Conference Coverage

CAR T cells home in on HER2 in advanced sarcomas



– A novel chimeric antigen receptor (CAR) T-cell construct centered on HER2 as the target antigen was safe and showed early promise in the treatment of advanced sarcomas of bone and soft tissues in a phase I trial.

Dr. Shoba A. Navai, Baylor College of Medicine, Houston Neil Osterweil/MDedge News

Dr. Shoba A. Navai

One patient, a 16-year-old girl with advanced osteosarcoma metastatic to her lungs, had a complete response to the therapy that is ongoing out to nearly 3 years, reported Shoba A. Navai, MD, from Baylor College of Medicine in Houston.

A second patient, an 8-year-old boy with rhabdomyosarcoma metastatic to bone marrow, had a complete response lasting 12 months. Upon relapse he was re-enrolled, received additional CAR T-cell infusions, and had a second complete response that has been ongoing for 17 months.

“HER2 CAR T cells can induce objective clinical responses in some patients with sarcoma, and engagement of endogenous immunity may aid in generation of tumor responses. We are currently working to validate these findings in other patients who were treated,” she said at a briefing at the annual meeting of the American Association for Cancer Research.

HER2 is a member of the human epidermal growth factor receptor family that is primarily expressed on the surface of tumor cells but is largely absent from nonmalignant tissues. HER2 can be expressed in a variety of sarcomas, including osteosarcoma, and HER2 expression in osteosarcoma correlates with worse overall survival.

Unlike HER2-positive breast cancers, however, HER2 expression levels in osteosarcoma are too low to be effectively targeted by anti-HER2 agents such as trastuzumab (Hereceptin).

But as Dr. Navai and colleagues have found, HER2 appears to be a valid target for CAR T-cell therapy in otherwise antigenically “cold” tumors – that is, tumors with few targetable antigens.

Old target, new weapon

They have developed a CAR T-cell construct using a HER2-directed antibody coupled with CD28 as the costimulatory molecule. As with other CAR T therapies, the patient’s T cells or selected T cell subsets are collected, transfected to express the antigen, and are then expanded and returned to the patient following lymphodepletion with either fludarabine alone or with cyclophosphamide.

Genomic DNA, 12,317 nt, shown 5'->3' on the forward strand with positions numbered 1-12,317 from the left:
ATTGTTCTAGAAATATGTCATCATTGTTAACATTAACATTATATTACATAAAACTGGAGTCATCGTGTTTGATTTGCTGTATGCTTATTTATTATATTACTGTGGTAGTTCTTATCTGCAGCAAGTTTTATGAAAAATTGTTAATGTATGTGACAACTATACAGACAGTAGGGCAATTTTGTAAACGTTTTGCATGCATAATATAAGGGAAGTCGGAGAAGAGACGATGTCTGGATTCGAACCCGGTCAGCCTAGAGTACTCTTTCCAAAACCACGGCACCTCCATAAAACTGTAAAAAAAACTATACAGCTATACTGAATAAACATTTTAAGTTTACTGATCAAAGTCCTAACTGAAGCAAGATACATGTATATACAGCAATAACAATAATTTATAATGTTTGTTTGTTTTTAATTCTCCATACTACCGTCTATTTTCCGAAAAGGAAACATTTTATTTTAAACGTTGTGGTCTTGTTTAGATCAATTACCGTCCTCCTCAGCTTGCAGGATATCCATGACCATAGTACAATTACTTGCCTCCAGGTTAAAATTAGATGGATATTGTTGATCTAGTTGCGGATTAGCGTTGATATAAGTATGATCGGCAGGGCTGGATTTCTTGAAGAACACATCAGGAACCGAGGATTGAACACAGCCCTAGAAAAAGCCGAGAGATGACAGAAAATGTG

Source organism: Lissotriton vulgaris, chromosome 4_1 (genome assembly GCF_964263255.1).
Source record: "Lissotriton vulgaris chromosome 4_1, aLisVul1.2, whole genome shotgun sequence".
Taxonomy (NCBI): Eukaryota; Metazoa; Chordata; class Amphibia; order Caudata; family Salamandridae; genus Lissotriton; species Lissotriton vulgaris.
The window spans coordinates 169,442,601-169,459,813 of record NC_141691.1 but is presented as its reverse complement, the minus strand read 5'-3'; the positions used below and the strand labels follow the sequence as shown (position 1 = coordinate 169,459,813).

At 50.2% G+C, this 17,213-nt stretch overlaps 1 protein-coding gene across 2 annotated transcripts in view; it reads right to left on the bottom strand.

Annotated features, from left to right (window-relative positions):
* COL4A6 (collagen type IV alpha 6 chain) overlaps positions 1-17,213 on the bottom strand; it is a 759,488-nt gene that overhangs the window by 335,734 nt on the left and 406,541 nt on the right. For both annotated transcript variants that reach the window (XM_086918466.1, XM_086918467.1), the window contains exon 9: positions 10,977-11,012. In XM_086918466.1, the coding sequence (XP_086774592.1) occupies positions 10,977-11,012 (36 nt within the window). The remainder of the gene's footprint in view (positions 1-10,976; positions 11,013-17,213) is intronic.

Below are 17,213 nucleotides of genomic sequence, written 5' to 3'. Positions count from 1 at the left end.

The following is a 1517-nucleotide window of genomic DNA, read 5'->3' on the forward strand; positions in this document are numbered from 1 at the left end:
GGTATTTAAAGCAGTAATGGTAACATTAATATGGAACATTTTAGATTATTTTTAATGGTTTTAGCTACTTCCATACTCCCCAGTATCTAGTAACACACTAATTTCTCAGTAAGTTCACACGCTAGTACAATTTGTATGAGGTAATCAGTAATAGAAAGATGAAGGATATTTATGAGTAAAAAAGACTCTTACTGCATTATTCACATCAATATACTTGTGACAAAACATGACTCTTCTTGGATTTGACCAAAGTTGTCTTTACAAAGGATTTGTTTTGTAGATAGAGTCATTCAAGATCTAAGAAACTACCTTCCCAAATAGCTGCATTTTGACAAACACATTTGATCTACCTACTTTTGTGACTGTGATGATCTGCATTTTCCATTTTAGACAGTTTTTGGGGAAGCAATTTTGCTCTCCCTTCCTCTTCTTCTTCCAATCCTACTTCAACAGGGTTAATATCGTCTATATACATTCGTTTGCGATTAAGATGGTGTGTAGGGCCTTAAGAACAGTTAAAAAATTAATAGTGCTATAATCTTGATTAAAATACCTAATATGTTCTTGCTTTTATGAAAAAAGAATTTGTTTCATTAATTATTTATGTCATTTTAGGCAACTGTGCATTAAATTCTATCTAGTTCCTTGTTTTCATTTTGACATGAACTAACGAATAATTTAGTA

Each patient received up to three infusions of autologous CAR T cells at a dose of 1 x 108 cells/m2, and eligible patients received up to five additional infusions without additional lymphodepletion.

Dr. Navai presented data on 10 patients treated to date, including the two mentioned before; the boy with rhabdomyosarcoma was counted as two separate patients for the purpose of the efficacy analysis.

All patients had metastatic disease, including five with osteosarcoma, three with rhabdomyosarcoma, one with Ewing sarcoma, and one with synovial sarcoma.

The lymphodepletion regimens did their job, inducing neutropenia (defined as an absolute neutrophil count less than 500 per milliliter ) for up to 14 days.

Eight patients developed grade 1 or 2 cytokine release syndrome within 24 hours of CAR T-cell infusion, and all cases completely resolved with supportive care within 5 days of onset.

In nine patients, T cells were successfully expanded, with a median peak expansion on day 7.

In all 10 patients, CAR T cells were detected by quantitative polymerase chain reaction 6 weeks after infusion.

In addition to the two patients with complete remissions already described, three patients had stable disease. The remaining patients had disease progression. At the most recent analysis, five patients were still alive, and five had died.

The infusions were safe, with no dose-limiting toxicities reported. No patient required a transfusion, and there were no opportunistic, infections, no neurotoxicities, and no lasting pulmonary or cardiac toxicities, Dr. Navai reported.


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